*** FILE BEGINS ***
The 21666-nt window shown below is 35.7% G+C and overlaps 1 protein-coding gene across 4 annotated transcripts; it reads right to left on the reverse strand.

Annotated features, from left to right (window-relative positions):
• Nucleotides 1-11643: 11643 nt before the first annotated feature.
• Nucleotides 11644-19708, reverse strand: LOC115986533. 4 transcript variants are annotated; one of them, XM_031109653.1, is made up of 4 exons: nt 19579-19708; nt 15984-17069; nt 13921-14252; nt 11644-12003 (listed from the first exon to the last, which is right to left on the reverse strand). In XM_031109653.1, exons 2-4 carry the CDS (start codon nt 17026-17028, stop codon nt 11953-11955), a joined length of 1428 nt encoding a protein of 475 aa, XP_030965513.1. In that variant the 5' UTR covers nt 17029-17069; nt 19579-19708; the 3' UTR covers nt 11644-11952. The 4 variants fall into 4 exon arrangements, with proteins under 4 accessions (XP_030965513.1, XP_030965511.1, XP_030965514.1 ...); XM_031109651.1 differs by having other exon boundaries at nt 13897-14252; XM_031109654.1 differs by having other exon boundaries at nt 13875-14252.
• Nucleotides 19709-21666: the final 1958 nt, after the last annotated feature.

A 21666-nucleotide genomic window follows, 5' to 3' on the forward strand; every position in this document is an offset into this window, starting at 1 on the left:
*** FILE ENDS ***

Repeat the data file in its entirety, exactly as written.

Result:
The 21666-nt window shown below is 35.7% G+C and overlaps 1 protein-coding gene across 4 annotated transcripts; it reads right to left on the reverse strand.

Annotated features, from left to right (window-relative positions):
• Nucleotides 1-11643: 11643 nt before the first annotated feature.
• Nucleotides 11644-19708, reverse strand: LOC115986533. 4 transcript variants are annotated; one of them, XM_031109653.1, is made up of 4 exons: nt 19579-19708; nt 15984-17069; nt 13921-14252; nt 11644-12003 (listed from the first exon to the last, which is right to left on the reverse strand). In XM_031109653.1, exons 2-4 carry the CDS (start codon nt 17026-17028, stop codon nt 11953-11955), a joined length of 1428 nt encoding a protein of 475 aa, XP_030965513.1. In that variant the 5' UTR covers nt 17029-17069; nt 19579-19708; the 3' UTR covers nt 11644-11952. The 4 variants fall into 4 exon arrangements, with proteins under 4 accessions (XP_030965513.1, XP_030965511.1, XP_030965514.1 ...); XM_031109651.1 differs by having other exon boundaries at nt 13897-14252; XM_031109654.1 differs by having other exon boundaries at nt 13875-14252.
• Nucleotides 19709-21666: the final 1958 nt, after the last annotated feature.

A 21666-nucleotide genomic window follows, 5' to 3' on the forward strand; every position in this document is an offset into this window, starting at 1 on the left: